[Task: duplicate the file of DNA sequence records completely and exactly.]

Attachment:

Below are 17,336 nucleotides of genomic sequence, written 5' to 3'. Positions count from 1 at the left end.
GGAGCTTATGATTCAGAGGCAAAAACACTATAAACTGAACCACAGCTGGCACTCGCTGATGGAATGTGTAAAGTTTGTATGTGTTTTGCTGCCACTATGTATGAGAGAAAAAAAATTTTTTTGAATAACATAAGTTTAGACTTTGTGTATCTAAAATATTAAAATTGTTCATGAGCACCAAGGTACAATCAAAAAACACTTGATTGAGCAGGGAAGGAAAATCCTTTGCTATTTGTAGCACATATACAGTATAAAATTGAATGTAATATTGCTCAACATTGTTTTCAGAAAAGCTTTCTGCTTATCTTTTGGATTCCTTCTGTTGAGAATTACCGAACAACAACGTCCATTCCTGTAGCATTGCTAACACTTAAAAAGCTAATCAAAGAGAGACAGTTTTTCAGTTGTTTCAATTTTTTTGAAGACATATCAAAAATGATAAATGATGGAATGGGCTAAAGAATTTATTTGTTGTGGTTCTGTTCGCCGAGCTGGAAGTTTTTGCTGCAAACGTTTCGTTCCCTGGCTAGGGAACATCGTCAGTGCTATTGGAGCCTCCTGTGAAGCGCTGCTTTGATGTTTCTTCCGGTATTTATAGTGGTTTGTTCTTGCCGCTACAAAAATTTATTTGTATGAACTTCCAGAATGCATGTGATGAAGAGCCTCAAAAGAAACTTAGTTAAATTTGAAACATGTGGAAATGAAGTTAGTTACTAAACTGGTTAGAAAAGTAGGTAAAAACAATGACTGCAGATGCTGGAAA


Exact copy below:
Below are 17,336 nucleotides of genomic sequence, written 5' to 3'. Positions count from 1 at the left end.
GGAGCTTATGATTCAGAGGCAAAAACACTATAAACTGAACCACAGCTGGCACTCGCTGATGGAATGTGTAAAGTTTGTATGTGTTTTGCTGCCACTATGTATGAGAGAAAAAAAATTTTTTTGAATAACATAAGTTTAGACTTTGTGTATCTAAAATATTAAAATTGTTCATGAGCACCAAGGTACAATCAAAAAACACTTGATTGAGCAGGGAAGGAAAATCCTTTGCTATTTGTAGCACATATACAGTATAAAATTGAATGTAATATTGCTCAACATTGTTTTCAGAAAAGCTTTCTGCTTATCTTTTGGATTCCTTCTGTTGAGAATTACCGAACAACAACGTCCATTCCTGTAGCATTGCTAACACTTAAAAAGCTAATCAAAGAGAGACAGTTTTTCAGTTGTTTCAATTTTTTTGAAGACATATCAAAAATGATAAATGATGGAATGGGCTAAAGAATTTATTTGTTGTGGTTCTGTTCGCCGAGCTGGAAGTTTTTGCTGCAAACGTTTCGTTCCCTGGCTAGGGAACATCGTCAGTGCTATTGGAGCCTCCTGTGAAGCGCTGCTTTGATGTTTCTTCCGGTATTTATAGTGGTTTGTTCTTGCCGCTACAAAAATTTATTTGTATGAACTTCCAGAATGCATGTGATGAAGAGCCTCAAAAGAAACTTAGTTAAATTTGAAACATGTGGAAATGAAGTTAGTTACTAAACTGGTTAGAAAAGTAGGTAAAAACAATGACTGCAGATGCTGGAAA